On March 22, 2017, Supreme Court of the State of Pennsylvania denied reinstatement to civil rights attorney Andrew Ostrowski based on, among other things, his criticism of judges, the fact that he organized a "civil rights network", engaged in advocacy (not practice of law) for certain causes, the main cause being court reform and the fight against judicial corruption, because, having been deprived of opportunity to earn a living, attorney Ostrowski has debts that he cannot start to pay as he has no income, and based on claims that he practiced law during suspension period - even though his supposed "practice of law" was representing clients in front of the Pennsylvania State Unemployment Compensation Board, where representation, by state Statute, is not deemed the practice of law.
The legal community found nothing better than to laugh about it.
The self-righteous Unemployment Compensation Board, irate by being overruled by the Court of the Commonwealth because the court indicated that the UCB improperly deprived Andy Ostrowski's client of a "representative" (not attorney) of his choice despite clear law stating that representation before that board does not constitute the rule of law, the UCB now wants the Pennsylvania Supreme Court to single out suspended and disbarred attorneys into a "special class", and to prohibit to this class more than is prohibited to people who were never licensed to practice law.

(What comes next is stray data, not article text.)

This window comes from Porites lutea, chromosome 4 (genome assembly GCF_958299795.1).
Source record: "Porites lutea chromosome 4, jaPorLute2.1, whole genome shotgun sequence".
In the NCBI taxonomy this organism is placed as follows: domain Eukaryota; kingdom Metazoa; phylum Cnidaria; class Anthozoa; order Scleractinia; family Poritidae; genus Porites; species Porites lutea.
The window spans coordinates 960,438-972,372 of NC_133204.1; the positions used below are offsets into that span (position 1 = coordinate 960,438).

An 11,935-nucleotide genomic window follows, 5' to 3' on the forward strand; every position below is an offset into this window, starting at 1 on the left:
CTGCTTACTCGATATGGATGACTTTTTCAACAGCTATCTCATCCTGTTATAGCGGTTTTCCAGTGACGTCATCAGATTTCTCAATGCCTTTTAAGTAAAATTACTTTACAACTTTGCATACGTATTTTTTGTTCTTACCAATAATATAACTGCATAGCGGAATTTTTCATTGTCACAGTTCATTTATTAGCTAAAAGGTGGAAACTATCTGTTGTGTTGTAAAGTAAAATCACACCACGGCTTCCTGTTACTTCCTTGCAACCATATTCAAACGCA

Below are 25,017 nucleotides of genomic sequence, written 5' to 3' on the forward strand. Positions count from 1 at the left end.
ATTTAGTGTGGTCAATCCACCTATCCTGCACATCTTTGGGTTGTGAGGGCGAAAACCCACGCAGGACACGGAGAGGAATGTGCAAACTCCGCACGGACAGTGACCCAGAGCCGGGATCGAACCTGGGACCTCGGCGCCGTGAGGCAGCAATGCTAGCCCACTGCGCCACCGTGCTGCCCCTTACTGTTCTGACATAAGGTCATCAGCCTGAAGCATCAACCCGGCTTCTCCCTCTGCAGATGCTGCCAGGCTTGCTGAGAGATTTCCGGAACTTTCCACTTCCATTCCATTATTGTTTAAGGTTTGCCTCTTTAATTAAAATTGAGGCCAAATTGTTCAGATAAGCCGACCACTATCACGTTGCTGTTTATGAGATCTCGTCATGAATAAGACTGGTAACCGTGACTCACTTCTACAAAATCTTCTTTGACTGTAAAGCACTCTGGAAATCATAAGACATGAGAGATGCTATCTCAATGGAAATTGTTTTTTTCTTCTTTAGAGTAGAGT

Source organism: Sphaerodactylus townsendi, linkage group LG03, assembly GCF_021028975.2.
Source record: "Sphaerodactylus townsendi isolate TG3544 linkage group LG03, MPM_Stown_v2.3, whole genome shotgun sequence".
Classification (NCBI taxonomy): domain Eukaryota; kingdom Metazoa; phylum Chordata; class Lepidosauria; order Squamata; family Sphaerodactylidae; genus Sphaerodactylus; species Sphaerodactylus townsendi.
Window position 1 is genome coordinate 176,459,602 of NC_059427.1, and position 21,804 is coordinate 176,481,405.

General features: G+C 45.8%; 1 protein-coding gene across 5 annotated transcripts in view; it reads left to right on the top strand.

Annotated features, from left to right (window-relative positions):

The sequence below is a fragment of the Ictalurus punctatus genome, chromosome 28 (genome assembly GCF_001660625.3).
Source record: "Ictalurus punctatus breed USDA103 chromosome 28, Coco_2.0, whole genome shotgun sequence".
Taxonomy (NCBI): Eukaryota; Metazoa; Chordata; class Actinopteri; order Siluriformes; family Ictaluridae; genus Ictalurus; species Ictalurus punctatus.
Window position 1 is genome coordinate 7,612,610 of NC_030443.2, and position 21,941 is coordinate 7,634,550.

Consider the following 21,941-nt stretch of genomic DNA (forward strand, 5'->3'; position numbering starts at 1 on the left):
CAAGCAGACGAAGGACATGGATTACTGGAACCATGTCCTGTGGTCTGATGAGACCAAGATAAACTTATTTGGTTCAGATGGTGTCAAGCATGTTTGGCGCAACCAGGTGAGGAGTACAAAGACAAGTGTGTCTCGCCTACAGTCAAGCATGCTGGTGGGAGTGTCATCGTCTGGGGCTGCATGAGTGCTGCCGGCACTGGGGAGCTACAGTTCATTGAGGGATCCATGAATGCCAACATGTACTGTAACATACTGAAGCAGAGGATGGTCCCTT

Of course, where the statute is clear that representation in front of Unemployment Compensation Board is not practice of law, there is nothing to "mull over".
Rules of statutory construction are clear - a court does not have authority to "interpret", or, rather, change through interpretation, clear statutory text, it is the prerogative only of legislature.
What constitutes contempt of court, and unauthorized practice of law, are both criminal statutes and must also be clearly defined by the Legislature, not by courts on an "ad hoc" basis, specifically because two suspended civil rights attorneys dared not to just go broke, but to try to earn a living helping people by doing what was not the practice of law, by statute.
So, the corrupt Supreme Court of the State of Pennsylvania that refuses to discipline corrupt judges (including the Kids-for-Cash judge Marc Ciavarella, until the feds indicted him and had him convicted and sentenced to 28 years in prison), that allows judges who were former prosecutors on the same case to decide appeals, who allows judges who are subject of investigation to suspend attorney licenses of their own investigators, like it was with Judge Eakin to PA former AG Kathleen Kane - now refused reinstatement of yet another civil rights attorney, and is claiming that it is because he stood his ground in criticism of three judges, and because he provided legal services (which are not legal services in Pennsylvania by statutory law and the court's own precedent).